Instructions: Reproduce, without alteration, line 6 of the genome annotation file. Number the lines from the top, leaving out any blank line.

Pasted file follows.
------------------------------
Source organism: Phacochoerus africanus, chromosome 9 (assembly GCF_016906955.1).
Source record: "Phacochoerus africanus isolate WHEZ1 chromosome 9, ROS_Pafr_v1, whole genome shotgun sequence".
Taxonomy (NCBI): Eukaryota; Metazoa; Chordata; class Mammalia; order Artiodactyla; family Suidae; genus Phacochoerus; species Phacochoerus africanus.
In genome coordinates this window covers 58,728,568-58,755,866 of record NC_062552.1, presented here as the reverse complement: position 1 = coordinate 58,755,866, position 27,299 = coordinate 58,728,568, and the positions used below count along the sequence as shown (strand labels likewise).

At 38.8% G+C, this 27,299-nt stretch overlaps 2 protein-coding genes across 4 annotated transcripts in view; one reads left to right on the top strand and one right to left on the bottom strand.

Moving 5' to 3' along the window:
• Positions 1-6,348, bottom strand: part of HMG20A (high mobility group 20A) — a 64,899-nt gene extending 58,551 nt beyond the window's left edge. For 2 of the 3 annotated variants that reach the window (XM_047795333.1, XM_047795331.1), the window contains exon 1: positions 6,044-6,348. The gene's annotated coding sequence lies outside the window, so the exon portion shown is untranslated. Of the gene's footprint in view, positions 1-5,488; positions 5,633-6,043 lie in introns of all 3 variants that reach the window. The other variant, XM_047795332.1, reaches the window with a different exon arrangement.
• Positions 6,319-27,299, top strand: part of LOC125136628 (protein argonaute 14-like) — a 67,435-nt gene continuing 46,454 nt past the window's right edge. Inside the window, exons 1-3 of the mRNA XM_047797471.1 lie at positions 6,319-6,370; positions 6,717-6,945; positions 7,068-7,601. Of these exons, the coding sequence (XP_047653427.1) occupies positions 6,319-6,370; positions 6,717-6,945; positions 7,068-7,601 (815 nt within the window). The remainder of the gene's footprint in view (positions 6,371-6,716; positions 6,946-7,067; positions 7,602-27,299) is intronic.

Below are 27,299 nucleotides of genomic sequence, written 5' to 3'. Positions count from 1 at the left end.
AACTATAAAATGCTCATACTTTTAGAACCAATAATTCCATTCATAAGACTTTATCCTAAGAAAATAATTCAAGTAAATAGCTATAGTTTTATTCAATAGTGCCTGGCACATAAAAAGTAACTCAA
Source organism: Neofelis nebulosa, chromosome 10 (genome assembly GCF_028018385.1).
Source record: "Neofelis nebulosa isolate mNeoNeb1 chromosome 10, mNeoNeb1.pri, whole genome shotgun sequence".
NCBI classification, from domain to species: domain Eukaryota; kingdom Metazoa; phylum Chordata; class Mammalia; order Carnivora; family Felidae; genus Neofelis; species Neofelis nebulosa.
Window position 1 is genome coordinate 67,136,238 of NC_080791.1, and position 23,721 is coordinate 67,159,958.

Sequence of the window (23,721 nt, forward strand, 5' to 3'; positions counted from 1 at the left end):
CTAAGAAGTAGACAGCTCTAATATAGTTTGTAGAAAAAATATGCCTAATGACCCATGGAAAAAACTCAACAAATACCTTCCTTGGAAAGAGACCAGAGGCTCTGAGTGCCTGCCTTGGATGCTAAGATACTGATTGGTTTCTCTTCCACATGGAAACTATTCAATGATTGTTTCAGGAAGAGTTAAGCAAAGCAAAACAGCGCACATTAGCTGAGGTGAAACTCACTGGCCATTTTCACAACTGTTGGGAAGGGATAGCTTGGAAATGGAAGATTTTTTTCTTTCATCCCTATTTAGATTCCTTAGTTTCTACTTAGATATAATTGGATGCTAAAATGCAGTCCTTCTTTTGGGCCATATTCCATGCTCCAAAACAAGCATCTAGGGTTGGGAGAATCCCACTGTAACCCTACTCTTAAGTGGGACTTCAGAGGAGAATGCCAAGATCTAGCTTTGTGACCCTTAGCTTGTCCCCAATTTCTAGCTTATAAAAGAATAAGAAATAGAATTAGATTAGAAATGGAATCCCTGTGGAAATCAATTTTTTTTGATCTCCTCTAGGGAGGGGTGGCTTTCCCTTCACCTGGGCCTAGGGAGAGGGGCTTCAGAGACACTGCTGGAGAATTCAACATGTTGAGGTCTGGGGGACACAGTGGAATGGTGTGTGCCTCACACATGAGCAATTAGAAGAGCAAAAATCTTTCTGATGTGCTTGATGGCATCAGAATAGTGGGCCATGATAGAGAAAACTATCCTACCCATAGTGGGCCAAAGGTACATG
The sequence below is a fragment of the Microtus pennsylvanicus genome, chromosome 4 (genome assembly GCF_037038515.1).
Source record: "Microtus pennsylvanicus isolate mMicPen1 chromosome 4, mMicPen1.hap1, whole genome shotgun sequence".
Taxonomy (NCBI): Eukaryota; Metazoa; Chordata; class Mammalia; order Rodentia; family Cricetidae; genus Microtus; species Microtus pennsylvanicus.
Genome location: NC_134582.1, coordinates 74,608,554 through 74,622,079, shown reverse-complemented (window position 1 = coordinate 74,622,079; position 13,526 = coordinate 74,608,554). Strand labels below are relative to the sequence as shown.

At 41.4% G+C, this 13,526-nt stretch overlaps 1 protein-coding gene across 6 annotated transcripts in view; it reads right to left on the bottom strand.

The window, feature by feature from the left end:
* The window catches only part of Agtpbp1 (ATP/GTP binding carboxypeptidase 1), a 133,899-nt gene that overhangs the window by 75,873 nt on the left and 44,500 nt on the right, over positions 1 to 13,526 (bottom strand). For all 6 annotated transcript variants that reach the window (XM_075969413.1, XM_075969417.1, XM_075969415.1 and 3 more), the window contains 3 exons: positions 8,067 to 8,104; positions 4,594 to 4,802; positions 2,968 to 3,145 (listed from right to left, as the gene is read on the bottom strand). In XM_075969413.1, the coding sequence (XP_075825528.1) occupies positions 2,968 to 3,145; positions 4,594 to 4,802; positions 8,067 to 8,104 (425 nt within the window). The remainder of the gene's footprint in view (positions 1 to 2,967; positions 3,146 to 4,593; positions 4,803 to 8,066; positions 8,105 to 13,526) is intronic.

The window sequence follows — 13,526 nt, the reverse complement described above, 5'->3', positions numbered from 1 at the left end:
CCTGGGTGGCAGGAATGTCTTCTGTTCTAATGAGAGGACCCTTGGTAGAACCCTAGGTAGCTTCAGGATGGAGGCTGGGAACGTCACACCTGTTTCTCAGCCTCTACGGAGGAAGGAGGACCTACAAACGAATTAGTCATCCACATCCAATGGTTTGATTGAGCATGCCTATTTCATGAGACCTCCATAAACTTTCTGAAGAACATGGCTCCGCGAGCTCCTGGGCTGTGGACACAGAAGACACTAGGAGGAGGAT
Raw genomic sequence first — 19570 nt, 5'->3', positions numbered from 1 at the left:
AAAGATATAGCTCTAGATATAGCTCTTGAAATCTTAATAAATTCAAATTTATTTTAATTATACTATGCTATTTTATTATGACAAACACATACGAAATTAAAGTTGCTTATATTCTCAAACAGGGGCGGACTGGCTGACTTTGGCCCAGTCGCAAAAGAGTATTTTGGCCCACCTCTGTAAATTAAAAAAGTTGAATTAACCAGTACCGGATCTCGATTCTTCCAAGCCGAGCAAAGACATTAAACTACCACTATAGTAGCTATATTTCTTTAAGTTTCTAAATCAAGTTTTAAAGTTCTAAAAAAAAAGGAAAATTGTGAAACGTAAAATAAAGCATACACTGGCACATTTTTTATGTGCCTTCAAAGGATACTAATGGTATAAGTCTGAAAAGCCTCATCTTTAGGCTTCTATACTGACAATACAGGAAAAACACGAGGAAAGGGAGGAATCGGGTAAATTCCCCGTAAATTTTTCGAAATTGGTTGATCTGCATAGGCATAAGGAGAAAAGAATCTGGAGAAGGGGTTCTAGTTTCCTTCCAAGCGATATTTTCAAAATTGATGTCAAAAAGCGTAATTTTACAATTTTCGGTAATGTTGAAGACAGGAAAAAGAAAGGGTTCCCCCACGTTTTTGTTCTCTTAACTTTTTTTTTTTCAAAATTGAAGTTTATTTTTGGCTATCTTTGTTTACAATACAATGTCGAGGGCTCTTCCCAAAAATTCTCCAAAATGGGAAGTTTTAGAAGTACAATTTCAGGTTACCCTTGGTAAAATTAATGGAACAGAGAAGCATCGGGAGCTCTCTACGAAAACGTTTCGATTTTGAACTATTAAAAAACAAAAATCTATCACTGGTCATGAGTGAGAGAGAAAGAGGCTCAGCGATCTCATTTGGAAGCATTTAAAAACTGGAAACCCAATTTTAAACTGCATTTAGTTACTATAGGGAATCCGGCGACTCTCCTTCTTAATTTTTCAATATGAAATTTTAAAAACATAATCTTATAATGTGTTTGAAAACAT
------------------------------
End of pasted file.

Moving 5' to 3' along the window: